U.S. lawmakers unveil bipartisan bid to ban China’s TikTok


WASHINGTON, Dec. 13 (Reuters) – Republican Senator Marco Rubio announced bipartisan legislation on Tuesday to ban China’s popular social media app TikTok, increasing pressure on owner ByteDance Ltd amid US fears the app could be used to spy on Americans and censor content.

The legislation would block all transactions of any social media company in or under the influence of China and Russia, Rubio’s office said in a press release, adding that a companion bill in the U.S. House of Representatives was sponsored by Republican congressman Mike Gallagher and the Democrat Raja. Krishnamoorthi.

“It is troubling that instead of encouraging the administration to complete its national security review of TikTok, some members of Congress have decided to push for a politically motivated ban that will do nothing to protect the national security of the United States. to promote,” writes TikTok. a spokesperson said in a statement, adding that the company would continue to update members of Congress on plans that are “in progress” to “further secure our platform in the United States.”

The bill comes as scrutiny of TikTok has grown in Washington in recent weeks, following a failed bid by the Trump administration to ban the video-sharing app.

At a hearing last month, FBI Director Chris Wray said TikTok’s US activities raise national security concerns and signal the risk that the Chinese government could use it to influence users or control their devices.

Alabama and Utah on Monday joined other US states in banning the use of TikTok on state government devices and computer networks over national security concerns. read more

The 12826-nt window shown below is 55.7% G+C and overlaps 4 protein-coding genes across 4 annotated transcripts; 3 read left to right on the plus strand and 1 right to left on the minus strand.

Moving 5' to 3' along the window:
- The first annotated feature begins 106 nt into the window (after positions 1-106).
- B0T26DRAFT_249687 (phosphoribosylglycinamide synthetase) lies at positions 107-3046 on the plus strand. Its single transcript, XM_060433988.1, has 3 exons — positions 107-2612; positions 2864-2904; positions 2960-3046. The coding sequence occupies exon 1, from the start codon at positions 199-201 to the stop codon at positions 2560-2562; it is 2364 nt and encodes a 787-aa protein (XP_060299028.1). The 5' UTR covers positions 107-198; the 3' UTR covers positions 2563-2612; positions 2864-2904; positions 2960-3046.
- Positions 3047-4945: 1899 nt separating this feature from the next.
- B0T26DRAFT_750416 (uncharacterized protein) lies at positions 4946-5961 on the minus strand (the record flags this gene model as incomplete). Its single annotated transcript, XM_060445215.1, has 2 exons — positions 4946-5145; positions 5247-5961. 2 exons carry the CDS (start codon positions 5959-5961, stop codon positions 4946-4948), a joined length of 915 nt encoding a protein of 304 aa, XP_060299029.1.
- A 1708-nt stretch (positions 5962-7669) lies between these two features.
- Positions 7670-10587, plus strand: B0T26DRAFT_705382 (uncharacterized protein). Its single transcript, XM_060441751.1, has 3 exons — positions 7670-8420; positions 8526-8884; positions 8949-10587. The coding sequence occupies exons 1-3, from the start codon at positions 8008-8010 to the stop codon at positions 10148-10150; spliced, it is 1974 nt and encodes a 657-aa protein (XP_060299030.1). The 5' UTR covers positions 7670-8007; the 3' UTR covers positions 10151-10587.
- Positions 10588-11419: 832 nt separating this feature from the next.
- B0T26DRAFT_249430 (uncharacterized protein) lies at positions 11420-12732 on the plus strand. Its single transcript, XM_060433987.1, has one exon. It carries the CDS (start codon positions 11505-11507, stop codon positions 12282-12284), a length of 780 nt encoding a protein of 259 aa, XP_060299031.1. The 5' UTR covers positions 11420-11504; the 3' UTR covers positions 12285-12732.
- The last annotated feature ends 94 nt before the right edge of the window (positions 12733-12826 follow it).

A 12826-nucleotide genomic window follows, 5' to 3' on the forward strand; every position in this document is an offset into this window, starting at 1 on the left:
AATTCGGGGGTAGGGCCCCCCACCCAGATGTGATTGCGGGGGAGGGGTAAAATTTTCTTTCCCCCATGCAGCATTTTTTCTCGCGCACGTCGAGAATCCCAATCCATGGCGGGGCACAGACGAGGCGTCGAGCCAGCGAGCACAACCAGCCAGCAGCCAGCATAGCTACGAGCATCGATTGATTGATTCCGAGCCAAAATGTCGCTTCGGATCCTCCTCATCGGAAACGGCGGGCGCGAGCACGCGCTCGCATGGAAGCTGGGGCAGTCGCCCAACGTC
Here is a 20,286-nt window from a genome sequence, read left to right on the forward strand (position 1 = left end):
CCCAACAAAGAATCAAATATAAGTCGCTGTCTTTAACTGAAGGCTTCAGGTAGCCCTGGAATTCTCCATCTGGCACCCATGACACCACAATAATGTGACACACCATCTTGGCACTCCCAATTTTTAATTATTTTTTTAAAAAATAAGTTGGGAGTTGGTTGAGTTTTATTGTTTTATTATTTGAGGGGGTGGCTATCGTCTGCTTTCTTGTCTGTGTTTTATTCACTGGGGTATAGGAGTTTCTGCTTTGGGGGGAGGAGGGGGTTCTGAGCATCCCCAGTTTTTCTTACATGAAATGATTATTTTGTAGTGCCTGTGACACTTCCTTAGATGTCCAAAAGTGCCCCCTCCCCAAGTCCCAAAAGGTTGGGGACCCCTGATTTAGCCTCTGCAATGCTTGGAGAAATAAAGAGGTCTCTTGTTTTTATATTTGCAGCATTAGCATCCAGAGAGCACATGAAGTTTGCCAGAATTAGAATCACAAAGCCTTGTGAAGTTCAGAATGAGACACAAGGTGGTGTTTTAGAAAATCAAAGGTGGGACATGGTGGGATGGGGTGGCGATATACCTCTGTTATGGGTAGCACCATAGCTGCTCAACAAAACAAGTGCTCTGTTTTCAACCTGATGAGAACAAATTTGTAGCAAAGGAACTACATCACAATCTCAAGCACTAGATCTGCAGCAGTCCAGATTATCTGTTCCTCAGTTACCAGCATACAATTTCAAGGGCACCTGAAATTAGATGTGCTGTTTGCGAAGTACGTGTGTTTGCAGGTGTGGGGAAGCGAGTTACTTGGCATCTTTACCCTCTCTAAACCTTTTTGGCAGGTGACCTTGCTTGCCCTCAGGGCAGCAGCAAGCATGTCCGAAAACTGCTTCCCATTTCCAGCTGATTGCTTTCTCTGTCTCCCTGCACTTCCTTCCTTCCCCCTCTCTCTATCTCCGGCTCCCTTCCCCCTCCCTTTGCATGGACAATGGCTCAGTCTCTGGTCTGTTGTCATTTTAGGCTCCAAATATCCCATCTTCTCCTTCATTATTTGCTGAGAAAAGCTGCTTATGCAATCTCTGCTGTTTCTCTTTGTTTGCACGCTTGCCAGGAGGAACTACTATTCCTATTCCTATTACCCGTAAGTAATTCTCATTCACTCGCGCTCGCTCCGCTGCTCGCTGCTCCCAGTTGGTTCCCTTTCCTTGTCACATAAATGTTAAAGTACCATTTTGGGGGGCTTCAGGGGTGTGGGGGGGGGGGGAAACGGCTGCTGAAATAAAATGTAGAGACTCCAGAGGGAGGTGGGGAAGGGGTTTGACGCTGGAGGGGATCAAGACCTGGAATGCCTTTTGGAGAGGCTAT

In 2020, then-President Donald Trump tried to stop new users from downloading TikTok and banned other transactions that would have effectively blocked the use of the apps in the United States, but lost a series of lawsuits over the measure.

The US government’s Committee on Foreign Investment in the United States (CFIUS), a powerful national security agency, ordered ByteDance to divest TikTok in 2020 over fears that US user data could be passed on to the Chinese communist government.

CFIUS and TikTok have been in talks for months to reach a national security agreement to protect the data of TikTok’s more than 100 million users.

Reporting by Alexandra Alper; Edited by Jonathan Oatis, Alexandra Hudson and Marguerita Choy

Our Standards: The Thomson Reuters Principles of Trust.

The Valley Voice
The Valley Voicehttp://thevalleyvoice.org
Christopher Brito is a social media producer and trending writer for The Valley Voice, with a focus on sports and stories related to race and culture.


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